My blog has moved!

You should be automatically redirected in 6 seconds. If not, visit
and update your bookmarks.

Saturday, April 24, 2010

The how and why of blog photography - Eat. Drink. Blog.

Great facial expressions and coordinating your outfit 
with the venue are essential for good conference presentations

In late March I went to Melbourne for the first Australian food bloggers conference, Eat. Drink. Blog. where I gave a very nervous talk on blog photography along with Matt from Abstract Gourmet (who talked about more professional techniques than me!) and Ellie from Kitchen Wench (who poignantly demonstrated the pros of reading you camera manual - do it).

I was in great company with a lot of very talented photographers, cooks and writers both presenting and attending so therefore I was completely terrified. It didn't take long to realise that I wasn't the only nervous one, and a few coffees and a few cigarettes later (and some hand-holding with Jeroxie) it all went swimmingly.

Of course since I got back to Hobart I have not only lost my notes, but I have also deleted the Powerpoint presentation I used on the day. So bear with me while I try and remember exactly what it is that I said, as I have promised a few people who couldn't come on the day that I would put my words of wisdom up (ha ha) on this blog.

Long before I started Once a Waitress, in my former life, I studied commercial photography at RMIT in Melbourne. It was, as I said before, a largely soul destroying experience but amongst it all I did learn a thing or two about being a better photographer. These days I don't shoot for money (although drop me a line if you'd like to pay me to do so) I just shoot for myself. I don't even own a DSLR at the moment, I take most of the shots for this blog on a little Canon IXUS 8015 which is perfect for what I need at the moment.

As it says on the slide above, there are three elements to a great food blog, and great photography certainly can be one of them. This isn't to say that there aren't great food blogs out there that don't use images, Steve Cumper is one such blogger who's story telling ability surpasses the need for imagery. But if you have the time and the inclination, photography is a great story-telling tool.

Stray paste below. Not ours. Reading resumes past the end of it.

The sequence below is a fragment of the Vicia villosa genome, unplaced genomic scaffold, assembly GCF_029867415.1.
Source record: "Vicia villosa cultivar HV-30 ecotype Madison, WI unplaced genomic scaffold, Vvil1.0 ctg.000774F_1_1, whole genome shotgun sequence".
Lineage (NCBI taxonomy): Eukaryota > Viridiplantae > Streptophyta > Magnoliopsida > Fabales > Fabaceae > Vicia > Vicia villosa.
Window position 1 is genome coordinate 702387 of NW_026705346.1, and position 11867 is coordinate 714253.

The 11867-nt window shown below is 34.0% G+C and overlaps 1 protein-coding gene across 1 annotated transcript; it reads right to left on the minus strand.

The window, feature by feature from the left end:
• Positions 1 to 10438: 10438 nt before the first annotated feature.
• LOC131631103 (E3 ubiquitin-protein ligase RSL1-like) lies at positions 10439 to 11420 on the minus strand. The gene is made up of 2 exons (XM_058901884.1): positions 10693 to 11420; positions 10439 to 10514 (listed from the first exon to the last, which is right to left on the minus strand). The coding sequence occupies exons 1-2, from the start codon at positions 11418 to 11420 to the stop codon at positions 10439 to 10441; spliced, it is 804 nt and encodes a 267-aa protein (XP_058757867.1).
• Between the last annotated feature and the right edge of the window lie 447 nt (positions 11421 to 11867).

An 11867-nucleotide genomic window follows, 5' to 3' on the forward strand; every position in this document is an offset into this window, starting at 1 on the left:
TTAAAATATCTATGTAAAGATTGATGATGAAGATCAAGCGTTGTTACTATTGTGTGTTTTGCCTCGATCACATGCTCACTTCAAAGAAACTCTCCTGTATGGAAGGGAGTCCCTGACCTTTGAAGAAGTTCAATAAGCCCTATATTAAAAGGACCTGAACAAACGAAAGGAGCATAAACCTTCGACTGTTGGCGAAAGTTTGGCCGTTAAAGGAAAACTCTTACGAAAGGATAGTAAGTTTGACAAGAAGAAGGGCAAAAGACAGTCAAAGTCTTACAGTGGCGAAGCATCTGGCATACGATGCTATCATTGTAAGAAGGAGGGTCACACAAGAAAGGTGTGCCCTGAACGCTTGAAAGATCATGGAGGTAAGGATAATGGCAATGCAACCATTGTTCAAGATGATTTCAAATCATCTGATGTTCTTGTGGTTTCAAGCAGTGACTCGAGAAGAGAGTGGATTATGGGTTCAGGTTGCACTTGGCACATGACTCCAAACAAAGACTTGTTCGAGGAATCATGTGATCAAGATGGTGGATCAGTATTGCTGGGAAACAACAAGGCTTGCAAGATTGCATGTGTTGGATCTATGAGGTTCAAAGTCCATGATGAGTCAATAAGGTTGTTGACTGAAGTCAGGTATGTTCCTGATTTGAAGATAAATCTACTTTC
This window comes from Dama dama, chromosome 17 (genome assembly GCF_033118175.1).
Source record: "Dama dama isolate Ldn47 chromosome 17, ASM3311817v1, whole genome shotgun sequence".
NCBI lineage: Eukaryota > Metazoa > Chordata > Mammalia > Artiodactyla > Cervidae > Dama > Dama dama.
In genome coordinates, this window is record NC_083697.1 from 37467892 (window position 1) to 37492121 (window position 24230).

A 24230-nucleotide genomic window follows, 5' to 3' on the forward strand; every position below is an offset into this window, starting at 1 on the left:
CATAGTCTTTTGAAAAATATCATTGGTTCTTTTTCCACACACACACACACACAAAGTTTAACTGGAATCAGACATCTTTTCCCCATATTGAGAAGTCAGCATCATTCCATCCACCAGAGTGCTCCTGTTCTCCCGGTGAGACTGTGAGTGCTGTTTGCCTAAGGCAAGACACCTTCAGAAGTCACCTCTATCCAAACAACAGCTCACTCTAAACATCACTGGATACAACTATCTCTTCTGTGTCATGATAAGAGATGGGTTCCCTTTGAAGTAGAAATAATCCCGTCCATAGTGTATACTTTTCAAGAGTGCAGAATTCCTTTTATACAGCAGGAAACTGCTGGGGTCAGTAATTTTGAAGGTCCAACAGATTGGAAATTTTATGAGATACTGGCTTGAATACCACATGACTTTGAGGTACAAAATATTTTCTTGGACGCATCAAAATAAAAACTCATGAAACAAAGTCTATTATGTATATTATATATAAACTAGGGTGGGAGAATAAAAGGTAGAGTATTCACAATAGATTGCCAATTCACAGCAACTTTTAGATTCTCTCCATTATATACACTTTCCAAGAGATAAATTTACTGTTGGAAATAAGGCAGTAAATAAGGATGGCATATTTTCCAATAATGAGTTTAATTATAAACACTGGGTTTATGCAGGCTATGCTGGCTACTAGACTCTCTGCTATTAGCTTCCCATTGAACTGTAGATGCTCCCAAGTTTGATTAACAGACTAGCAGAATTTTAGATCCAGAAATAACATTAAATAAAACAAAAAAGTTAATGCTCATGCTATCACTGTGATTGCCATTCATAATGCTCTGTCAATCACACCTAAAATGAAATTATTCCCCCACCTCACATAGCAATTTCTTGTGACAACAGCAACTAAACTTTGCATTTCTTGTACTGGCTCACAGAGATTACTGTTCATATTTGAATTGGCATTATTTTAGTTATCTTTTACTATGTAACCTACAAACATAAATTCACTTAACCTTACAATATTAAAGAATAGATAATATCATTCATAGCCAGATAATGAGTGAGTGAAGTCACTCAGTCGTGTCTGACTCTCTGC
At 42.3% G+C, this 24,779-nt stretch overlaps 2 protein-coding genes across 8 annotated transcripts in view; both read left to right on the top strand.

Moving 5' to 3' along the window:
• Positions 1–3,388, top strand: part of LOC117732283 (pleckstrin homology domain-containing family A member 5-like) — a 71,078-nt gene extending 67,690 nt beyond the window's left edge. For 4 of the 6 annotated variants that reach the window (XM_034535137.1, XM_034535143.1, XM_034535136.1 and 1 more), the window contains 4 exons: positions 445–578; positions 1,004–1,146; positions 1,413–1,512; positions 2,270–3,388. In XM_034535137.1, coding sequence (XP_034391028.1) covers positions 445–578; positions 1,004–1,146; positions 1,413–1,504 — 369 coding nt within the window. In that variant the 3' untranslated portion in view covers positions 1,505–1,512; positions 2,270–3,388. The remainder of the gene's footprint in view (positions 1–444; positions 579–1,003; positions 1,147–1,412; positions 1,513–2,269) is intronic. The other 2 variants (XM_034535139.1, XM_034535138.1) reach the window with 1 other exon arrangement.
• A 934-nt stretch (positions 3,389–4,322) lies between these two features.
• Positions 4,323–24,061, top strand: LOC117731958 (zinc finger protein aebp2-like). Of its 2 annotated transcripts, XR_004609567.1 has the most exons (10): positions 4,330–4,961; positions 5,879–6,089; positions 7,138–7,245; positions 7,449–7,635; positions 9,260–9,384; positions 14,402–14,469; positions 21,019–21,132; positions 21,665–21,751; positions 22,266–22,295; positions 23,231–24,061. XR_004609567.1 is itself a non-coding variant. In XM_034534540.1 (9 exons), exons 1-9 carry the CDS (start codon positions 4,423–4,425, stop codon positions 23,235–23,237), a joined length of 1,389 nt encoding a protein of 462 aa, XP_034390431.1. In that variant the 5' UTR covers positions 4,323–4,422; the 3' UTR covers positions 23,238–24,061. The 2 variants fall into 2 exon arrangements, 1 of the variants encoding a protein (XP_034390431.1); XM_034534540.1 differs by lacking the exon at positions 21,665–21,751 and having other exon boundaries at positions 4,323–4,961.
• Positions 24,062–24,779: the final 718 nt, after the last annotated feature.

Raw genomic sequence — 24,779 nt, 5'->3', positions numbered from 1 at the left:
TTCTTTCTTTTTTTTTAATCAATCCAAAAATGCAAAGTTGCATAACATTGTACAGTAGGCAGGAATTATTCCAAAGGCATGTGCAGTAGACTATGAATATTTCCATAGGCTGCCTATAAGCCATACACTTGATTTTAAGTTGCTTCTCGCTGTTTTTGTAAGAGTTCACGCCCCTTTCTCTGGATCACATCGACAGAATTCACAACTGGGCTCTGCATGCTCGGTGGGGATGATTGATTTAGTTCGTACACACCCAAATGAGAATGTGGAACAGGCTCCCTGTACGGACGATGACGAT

You won't need a $10,000 camera or expensive props, just an eye for detail

Great photography involves time and thought. In a digital age, it's easy to keep shooting mindlessly without consideration as each shot costs you nothing. When I started uni we took pictures of a tennis ball for four weeks. Every time we pressed the shutter it cost about $5 for the sheet of 5x4 film, and about $7 for processing. So that's $12 for EACH photo. This processing took two days, so we had to wait to see our results. Expensive, and no instant gratification. But if you fork out $12 every time you push the shutter, you tend to think a bit more about it a bit more.

Pretend this arancini is a tennis ball

This photo was taken in a restaurant, where I had very little control over the light. This shot was just like my tennis ball endeavor, but with out the studio lighting and expensive transparency film. I couldn't move my light source, so I moved the food. Natural light is key here. Professional photographers will spend hours using studio lights to create the effect of natural light - and it's rarely ever as good. So use the light you have at your disposal wisely. Think about where the highlights are, where the shadows are and move the plate accordingly. Never use on camera flash. Pump up your camera's ISO as high as the lighting conditions will allow without losing too much quality, but never, ever use a flash in a restaurant. It looks nasty, and it's rude to the other diners. 

It helps to have understanding friends who let you run off with their lunch, and the waiters will give you funny looks, but it works. I try and book a table near the window if I plan on taking photos, and in winter I tend to go out for more lunches to utilise the daylight.

Sometimes words are not enough

When we describe what we see with words, we often impart opinion in our descriptions. I could describe this cup as "twee," "ridiculous," "ugly," or "beautiful." With a photo, your audience will have a chance to come to their own conclusions. 

There is an old and very well known saying: "a picture tells a thousand words." The picture above tells one. RAW. This would be a boring photo (in my opinion) without the RAW, but with it, it tells the viewer what kind of cheese this is, leaving my words free for other observations.